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Belfast Coastal Reserve Management Plan

Belfast Coastal Reserve

Parks Victoria is currently developing a Management Plan for the Belfast Coastal Reserve – a coast and wetlands area stretching between Port Fairy and Warrnambool in south west Victoria.


The 20km coastline between Warrnambool and Port Fairy in south west Victoria is known for its wild and unspoilt nature, with sandy beaches, grassy dunes and basaltic outcrops and reefs. The powerful waves and cool onshore winds from the Southern Ocean create a majestic character.

The area is home to many native coastal and wetland birds including Hooded Plover, Lathams Snipe and Orange-bellied Parrot. There are also many sites of important Aboriginal heritage, both physical and spiritual, along the coast. Popular recreation activities here include walking, dog walking, swimming, surfing, kite boarding, fishing, snorkelling, horse riding and bird watching.

Belfast Coastal Reserve, managed by Parks Victoria, represents a large part of the area with over 16km of shoreline. The reserve is public land set aside for protection of the coastline, to be managed for conservation, education and compatible recreation. Some smaller sections of coastline are managed by Moyne Shire and Warrnambool City Council.


The recent increase in commercial racehorse training on beaches and dunes in the area has caused community concerns about safe public access to the beach, impacts to the environment such as beach nesting bird habitat (in particular Hooded Plover), and impacts to Aboriginal Cultural Heritage.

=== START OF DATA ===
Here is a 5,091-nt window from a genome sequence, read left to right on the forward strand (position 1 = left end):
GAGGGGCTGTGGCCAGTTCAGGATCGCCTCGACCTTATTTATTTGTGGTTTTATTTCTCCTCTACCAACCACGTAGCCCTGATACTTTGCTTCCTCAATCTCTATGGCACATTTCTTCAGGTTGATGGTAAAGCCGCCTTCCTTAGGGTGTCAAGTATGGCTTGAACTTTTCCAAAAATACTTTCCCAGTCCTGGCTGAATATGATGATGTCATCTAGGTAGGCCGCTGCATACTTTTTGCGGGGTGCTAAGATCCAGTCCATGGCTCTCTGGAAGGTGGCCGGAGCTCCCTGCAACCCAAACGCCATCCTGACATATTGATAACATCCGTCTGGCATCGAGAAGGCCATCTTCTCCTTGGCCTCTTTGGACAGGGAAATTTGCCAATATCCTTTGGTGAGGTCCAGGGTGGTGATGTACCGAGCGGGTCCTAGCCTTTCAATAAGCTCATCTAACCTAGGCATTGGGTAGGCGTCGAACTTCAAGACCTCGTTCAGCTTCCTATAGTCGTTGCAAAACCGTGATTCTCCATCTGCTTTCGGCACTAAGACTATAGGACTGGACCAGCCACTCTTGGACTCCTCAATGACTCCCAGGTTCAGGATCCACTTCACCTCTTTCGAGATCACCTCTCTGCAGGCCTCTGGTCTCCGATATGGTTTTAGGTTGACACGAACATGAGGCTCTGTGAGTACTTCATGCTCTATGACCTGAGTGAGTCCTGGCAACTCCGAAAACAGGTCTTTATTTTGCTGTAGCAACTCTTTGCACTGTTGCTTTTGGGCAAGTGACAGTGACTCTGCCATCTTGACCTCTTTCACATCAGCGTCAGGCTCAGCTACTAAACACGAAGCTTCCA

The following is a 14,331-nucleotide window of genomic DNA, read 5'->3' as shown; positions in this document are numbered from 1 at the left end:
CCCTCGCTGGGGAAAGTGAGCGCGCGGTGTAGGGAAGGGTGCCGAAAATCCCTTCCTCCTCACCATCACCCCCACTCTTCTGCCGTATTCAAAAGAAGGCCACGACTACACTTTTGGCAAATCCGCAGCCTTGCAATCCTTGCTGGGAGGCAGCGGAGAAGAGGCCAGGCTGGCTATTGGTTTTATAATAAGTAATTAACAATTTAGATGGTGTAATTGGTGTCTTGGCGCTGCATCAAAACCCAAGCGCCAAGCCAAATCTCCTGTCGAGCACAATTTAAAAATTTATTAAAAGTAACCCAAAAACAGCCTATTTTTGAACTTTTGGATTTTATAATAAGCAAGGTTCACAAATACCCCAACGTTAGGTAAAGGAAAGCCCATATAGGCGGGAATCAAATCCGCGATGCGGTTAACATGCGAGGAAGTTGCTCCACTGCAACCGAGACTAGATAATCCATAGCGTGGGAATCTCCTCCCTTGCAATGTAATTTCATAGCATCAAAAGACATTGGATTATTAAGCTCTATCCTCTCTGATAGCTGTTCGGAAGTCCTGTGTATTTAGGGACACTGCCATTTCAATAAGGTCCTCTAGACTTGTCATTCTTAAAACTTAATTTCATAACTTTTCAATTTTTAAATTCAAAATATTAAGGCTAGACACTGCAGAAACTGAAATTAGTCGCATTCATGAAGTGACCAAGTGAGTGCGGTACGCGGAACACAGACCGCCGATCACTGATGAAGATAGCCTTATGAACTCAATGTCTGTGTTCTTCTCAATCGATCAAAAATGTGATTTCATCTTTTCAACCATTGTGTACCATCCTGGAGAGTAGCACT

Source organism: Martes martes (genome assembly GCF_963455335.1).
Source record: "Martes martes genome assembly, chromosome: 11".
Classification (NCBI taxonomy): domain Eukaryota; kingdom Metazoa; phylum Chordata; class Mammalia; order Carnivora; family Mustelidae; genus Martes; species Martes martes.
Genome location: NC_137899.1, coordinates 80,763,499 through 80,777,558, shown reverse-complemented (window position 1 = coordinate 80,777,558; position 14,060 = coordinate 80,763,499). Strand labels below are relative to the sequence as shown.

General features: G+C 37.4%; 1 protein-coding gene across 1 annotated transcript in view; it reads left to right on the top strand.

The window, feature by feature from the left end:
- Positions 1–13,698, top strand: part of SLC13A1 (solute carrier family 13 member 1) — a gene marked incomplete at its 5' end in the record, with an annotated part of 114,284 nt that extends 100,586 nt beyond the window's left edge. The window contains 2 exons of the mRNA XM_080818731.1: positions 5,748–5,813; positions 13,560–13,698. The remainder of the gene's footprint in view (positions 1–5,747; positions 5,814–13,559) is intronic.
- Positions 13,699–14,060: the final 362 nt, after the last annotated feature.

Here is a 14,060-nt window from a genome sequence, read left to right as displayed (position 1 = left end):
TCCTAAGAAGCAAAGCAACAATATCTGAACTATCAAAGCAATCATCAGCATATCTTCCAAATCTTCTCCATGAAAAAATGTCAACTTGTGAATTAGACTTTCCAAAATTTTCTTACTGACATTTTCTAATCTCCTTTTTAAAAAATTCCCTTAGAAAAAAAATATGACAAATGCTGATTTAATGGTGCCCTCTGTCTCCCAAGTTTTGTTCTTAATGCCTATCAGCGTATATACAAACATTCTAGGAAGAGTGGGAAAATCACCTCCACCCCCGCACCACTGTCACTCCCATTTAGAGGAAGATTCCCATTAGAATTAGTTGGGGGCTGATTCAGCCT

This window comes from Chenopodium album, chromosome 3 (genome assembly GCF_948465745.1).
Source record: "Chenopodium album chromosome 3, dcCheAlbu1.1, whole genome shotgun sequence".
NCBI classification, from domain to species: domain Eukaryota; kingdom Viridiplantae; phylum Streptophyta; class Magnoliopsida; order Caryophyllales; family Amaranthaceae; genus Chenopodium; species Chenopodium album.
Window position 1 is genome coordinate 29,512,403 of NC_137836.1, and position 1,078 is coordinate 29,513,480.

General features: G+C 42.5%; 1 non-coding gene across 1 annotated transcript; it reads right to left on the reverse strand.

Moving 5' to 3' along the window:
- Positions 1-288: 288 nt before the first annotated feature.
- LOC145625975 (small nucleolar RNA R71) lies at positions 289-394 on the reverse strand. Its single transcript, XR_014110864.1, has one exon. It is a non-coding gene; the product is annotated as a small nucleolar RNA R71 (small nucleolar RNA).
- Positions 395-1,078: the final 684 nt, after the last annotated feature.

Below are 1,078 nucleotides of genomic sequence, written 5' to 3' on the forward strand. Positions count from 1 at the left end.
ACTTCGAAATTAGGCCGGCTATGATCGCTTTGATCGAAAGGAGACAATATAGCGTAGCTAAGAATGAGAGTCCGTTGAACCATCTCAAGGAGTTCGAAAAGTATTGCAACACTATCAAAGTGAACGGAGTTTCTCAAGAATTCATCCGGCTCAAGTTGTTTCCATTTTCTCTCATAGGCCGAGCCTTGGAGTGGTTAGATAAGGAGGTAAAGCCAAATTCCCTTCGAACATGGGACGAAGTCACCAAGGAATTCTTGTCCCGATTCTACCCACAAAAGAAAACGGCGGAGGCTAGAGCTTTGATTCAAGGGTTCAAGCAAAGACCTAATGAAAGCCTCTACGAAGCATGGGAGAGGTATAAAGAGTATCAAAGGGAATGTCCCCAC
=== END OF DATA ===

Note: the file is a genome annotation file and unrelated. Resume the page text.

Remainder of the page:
To address these concerns, the Minister has instructed Parks Victoria to lead the development of a Management Plan. The plan will include public land areas adjacent to the Belfast Coastal Reserve, including Levy’s Point Coastal Reserve which is managed by local council.

Community engagement

Community engagement is an essential part of the planning process and Parks Victoria will ensure to provide formal and informal opportunities for community input, including interested organisations and individuals. In developing the plan, it is important that Parks Victoria hears the views of the broad range of people who have an interest in the Belfast Coast.

The project team has recently released the Phase 2 Community Engagement Report, summarising the findings from stakeholders, community groups and the general public. Recommendations included within this report will be used to develop the draft Management Plan, which is expected to be released for public comment in October 2017.

Keep informed

If you would like to be kept informed about the progress of the project and opportunities for input, please provide your name and contact details (either your email or postal address) to, (don’t forget to include ‘Belfast Coastal Reserve’ in the header of your email).

Process and timeline

Stakeholder and community engagement for the Coastal Management Plan will occur in four phases. This will provide a range of opportunities for engagement and input.

Phase 1: Engagement planning, commenced in January 2017.

Phase 2: Hearing all the voices, commenced in April 2017.

Phase 3: Understanding the issues, during September 2017.

Phase 4: Reaching solutions, running between October and December 2017.